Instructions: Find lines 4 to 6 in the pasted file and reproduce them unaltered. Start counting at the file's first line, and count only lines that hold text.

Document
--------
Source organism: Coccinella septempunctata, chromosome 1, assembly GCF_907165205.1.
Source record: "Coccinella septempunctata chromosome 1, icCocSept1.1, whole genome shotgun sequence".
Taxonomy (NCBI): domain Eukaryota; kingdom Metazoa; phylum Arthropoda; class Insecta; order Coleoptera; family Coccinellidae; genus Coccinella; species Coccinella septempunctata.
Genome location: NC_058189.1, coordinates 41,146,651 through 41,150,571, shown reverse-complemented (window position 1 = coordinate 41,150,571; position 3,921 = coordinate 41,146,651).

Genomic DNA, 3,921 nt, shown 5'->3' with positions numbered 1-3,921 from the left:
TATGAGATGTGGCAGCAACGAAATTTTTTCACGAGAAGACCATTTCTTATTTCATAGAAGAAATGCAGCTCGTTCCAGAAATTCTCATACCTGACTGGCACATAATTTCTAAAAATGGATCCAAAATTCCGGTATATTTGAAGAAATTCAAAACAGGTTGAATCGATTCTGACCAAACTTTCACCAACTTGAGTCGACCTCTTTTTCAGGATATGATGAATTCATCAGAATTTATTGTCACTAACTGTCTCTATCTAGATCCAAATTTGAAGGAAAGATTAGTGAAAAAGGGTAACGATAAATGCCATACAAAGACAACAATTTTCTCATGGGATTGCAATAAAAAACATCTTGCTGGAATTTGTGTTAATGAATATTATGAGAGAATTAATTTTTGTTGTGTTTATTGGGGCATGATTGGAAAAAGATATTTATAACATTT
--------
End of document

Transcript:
Genome location: NC_058189.1, coordinates 41,146,651 through 41,150,571, shown reverse-complemented (window position 1 = coordinate 41,150,571; position 3,921 = coordinate 41,146,651).

Genomic DNA, 3,921 nt, shown 5'->3' with positions numbered 1-3,921 from the left:
TATGAGATGTGGCAGCAACGAAATTTTTTCACGAGAAGACCATTTCTTATTTCATAGAAGAAATGCAGCTCGTTCCAGAAATTCTCATACCTGACTGGCACATAATTTCTAAAAATGGATCCAAAATTCCGGTATATTTGAAGAAATTCAAAACAGGTTGAATCGATTCTGACCAAACTTTCACCAACTTGAGTCGACCTCTTTTTCAGGATATGATGAATTCATCAGAATTTATTGTCACTAACTGTCTCTATCTAGATCCAAATTTGAAGGAAAGATTAGTGAAAAAGGGTAACGATAAATGCCATACAAAGACAACAATTTTCTCATGGGATTGCAATAAAAAACATCTTGCTGGAATTTGTGTTAATGAATATTATGAGAGAATTAATTTTTGTTGTGTTTATTGGGGCATGATTGGAAAAAGATATTTATAACATTT